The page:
The light input 103 is the portion of the light valve system 146 through which light including a first, second, and third colorband of light is received. The color separator 150 is configured to direct the first, second and third colorband of light from the light input 103 towards the first, second, and third spatial light modulator 40, respectively. In this figure the color separator depicted is a series of three dichroic plates 48, 50, and 52. The light output 105 is the portion of the light valve system through which the first, second, and third colorband received at the light input and modulated by the first, second, and third spatial light modulator, respectively, is output. The first, second, and third light intensity sensors 107 are each located along the optical path 119 either between the color separator 150 and each of the first, second, and third spatial light modulators, respectively (not shown), or integrated into each of the first, second, and third, spatial light modulators (as shown and previously described with reference to FIG. 12). In either case, the first, second, and third light intensity sensors 107 are configured to detect the intensity of light illuminating the first, second, and third spatial light modulator 40, respectively, and are each electrically connected to the color controller 109.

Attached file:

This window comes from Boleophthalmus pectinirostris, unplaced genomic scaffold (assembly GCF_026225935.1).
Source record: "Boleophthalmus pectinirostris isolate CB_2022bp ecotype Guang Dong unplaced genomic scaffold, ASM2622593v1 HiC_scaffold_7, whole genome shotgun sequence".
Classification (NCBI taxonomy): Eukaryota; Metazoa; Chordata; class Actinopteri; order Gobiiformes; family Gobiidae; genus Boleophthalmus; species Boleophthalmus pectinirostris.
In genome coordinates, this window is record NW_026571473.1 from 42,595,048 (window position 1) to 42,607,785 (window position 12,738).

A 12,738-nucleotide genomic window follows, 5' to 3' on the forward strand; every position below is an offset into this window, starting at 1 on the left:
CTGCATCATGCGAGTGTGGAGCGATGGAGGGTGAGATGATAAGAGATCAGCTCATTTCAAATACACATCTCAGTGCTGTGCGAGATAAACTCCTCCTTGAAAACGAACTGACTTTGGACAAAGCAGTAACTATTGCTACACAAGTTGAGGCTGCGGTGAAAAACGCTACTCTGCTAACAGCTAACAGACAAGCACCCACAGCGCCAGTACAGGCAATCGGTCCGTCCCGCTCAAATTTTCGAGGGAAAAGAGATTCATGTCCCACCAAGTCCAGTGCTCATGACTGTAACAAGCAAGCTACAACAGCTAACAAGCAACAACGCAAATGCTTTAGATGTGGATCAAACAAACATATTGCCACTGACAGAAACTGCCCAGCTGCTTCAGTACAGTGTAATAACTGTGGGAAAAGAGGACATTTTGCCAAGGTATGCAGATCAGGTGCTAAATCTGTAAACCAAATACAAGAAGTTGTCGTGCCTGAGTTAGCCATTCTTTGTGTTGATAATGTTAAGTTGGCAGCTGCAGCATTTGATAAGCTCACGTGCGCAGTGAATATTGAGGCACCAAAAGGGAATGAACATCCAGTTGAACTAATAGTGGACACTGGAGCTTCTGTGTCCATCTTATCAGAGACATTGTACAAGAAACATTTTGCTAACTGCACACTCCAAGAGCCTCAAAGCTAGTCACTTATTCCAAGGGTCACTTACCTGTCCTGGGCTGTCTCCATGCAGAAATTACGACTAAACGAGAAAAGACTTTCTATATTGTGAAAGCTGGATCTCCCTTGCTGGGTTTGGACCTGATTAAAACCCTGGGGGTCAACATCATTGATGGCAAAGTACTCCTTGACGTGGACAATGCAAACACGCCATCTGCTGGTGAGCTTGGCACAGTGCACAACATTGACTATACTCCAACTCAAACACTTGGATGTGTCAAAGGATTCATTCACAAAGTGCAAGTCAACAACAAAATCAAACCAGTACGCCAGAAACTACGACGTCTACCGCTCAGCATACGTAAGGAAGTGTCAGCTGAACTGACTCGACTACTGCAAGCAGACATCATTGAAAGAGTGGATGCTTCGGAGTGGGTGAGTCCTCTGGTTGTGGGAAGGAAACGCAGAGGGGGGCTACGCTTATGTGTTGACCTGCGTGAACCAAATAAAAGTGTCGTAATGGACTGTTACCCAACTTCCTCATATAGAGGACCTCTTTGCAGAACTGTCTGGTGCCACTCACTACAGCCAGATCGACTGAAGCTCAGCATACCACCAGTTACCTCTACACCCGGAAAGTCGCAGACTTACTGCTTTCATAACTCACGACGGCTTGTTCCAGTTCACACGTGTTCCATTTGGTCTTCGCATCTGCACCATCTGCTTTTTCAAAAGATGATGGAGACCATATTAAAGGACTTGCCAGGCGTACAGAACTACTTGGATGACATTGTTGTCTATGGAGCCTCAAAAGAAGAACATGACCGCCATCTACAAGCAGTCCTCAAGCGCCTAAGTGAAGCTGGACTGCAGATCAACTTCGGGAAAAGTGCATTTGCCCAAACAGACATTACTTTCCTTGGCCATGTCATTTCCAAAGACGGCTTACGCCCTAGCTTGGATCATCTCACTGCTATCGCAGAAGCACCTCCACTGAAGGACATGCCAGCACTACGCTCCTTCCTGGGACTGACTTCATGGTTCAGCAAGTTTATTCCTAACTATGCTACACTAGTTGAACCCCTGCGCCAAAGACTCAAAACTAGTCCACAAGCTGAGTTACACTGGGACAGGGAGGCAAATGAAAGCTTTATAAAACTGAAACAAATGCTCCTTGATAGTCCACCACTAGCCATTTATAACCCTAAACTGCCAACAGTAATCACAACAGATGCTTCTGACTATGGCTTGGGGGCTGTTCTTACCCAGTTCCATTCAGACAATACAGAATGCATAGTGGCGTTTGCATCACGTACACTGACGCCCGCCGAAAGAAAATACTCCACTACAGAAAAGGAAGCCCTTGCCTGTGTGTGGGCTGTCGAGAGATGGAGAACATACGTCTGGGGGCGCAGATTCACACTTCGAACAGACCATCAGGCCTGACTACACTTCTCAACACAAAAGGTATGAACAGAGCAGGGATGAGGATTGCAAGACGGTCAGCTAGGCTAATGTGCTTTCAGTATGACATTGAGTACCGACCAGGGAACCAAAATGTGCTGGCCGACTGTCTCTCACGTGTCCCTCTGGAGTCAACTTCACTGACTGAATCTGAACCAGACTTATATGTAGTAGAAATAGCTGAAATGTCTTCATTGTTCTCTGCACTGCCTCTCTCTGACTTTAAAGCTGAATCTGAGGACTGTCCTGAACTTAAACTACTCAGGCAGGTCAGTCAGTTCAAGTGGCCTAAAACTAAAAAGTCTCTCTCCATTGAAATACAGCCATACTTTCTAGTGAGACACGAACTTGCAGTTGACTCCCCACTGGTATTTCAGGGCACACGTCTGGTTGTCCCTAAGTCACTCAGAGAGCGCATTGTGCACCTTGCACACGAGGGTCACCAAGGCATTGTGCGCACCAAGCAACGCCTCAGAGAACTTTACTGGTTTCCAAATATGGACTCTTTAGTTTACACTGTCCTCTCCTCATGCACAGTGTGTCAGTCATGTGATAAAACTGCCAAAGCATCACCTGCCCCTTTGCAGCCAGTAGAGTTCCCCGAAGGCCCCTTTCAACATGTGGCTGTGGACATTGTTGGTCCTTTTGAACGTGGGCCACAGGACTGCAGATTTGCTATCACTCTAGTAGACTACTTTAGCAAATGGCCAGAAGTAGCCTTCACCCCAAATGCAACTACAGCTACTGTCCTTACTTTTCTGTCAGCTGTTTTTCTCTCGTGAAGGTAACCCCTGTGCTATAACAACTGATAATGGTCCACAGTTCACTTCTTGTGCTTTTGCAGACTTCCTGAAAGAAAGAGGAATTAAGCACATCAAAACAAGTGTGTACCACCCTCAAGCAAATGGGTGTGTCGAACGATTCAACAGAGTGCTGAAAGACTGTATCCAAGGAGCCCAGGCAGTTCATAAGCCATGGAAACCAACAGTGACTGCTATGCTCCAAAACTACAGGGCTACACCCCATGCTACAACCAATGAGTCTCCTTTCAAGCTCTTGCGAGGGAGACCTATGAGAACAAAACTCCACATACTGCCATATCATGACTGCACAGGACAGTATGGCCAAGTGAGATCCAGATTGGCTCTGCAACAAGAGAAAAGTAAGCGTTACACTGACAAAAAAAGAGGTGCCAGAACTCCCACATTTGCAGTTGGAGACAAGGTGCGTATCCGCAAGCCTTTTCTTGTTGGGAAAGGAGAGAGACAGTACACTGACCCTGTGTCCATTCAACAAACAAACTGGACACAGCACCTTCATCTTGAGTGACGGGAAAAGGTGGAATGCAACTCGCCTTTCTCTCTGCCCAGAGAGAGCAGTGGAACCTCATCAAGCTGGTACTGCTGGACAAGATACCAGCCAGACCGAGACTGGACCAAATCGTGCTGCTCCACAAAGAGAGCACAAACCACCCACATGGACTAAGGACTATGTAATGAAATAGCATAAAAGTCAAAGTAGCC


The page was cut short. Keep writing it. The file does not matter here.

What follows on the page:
A light valve system incorporating three reflective spatial light modulators 146 offers several advantages over the previously described light valve systems 102, 139 that incorporate only a single spatial light modulator. First, no complex moving parts, such as the color sequencer 9 are needed. Second, all three colors are modulated and then displayed simultaneously rather than sequentially. This eliminates some optical effects inherent to sequential color image displays which may affect the overall image quality. Lastly, each of the three spatial light modulators can be illuminated with a particular colorband of light for approximately three times longer than the single spatial light modulator can be illuminated with that colorband of light if the same full-color frame rate is desired. Assuming the same type of spatial light modulators are used in both the triple and single spatial light modulator light valve systems, the longer illumination period per color per frame give the triple spatial light modulator the ability to have three times as many “grayscale” gradients per color. Thus, the triple spatial light modulator light valve system 146 is capable of producing over twenty-seven times more color combinations at a given frame rate than a comparable single spatial light modulator light valve system 102, 139.